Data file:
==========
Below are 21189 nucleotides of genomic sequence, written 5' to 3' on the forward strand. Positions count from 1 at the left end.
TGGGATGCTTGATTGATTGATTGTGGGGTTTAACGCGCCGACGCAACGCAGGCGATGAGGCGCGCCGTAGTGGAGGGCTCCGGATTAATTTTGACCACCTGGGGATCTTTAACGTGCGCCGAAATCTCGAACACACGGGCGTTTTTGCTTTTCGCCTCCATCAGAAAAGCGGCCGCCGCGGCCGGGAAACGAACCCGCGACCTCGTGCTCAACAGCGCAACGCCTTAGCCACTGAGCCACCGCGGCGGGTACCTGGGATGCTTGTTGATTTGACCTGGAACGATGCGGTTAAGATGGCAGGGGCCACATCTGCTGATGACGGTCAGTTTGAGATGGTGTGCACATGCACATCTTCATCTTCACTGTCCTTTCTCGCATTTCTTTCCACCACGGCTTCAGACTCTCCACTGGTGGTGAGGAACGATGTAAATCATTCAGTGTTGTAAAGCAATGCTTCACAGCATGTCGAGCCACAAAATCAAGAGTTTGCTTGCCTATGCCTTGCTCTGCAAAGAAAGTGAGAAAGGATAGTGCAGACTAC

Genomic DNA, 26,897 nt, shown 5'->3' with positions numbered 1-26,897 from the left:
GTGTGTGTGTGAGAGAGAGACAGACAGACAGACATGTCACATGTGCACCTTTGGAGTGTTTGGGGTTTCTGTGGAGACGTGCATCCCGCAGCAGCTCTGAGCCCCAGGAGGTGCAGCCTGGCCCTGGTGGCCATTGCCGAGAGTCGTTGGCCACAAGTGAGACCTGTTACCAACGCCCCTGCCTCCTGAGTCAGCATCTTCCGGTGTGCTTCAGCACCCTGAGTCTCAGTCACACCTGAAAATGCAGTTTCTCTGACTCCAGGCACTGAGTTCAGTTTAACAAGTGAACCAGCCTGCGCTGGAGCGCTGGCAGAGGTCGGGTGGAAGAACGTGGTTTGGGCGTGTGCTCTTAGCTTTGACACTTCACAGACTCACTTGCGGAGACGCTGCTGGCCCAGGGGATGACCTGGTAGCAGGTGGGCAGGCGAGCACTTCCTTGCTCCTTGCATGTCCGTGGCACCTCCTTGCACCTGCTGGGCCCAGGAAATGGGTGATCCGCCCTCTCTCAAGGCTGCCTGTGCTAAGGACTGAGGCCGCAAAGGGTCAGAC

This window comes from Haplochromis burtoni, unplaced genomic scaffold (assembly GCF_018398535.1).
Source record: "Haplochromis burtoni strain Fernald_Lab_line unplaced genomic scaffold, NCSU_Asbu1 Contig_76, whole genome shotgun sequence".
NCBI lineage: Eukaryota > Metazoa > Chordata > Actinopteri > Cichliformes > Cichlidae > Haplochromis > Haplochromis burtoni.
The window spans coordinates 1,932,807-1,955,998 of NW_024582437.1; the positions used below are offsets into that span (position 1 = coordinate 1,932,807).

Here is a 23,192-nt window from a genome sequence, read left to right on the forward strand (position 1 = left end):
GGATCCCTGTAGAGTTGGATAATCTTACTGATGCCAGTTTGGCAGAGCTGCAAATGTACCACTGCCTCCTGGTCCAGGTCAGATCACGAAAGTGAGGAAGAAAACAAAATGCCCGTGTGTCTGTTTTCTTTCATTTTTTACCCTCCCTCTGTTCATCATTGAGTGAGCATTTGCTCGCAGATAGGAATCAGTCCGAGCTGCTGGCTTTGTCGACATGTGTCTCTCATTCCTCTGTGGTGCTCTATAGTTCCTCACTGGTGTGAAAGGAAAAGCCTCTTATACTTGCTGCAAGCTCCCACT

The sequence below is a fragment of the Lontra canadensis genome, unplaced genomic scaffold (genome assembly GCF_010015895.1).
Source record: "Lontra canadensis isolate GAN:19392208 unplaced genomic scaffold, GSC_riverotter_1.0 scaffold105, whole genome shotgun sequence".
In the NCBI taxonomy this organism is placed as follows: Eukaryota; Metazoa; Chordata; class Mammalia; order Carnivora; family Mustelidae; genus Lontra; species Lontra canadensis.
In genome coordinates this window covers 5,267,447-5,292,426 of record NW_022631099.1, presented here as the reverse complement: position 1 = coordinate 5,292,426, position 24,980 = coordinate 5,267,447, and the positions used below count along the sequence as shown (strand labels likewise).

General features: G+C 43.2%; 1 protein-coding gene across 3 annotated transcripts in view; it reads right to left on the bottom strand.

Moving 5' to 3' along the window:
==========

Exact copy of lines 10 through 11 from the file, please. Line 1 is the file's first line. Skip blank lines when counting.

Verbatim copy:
GGATCCCTGTAGAGTTGGATAATCTTACTGATGCCAGTTTGGCAGAGCTGCAAATGTACCACTGCCTCCTGGTCCAGGTCAGATCACGAAAGTGAGGAAGAAAACAAAATGCCCGTGTGTCTGTTTTCTTTCATTTTTTACCCTCCCTCTGTTCATCATTGAGTGAGCATTTGCTCGCAGATAGGAATCAGTCCGAGCTGCTGGCTTTGTCGACATGTGTCTCTCATTCCTCTGTGGTGCTCTATAGTTCCTCACTGGTGTGAAAGGAAAAGCCTCTTATACTTGCTGCAAGCTCCCACT

The sequence below is a fragment of the Lontra canadensis genome, unplaced genomic scaffold (genome assembly GCF_010015895.1).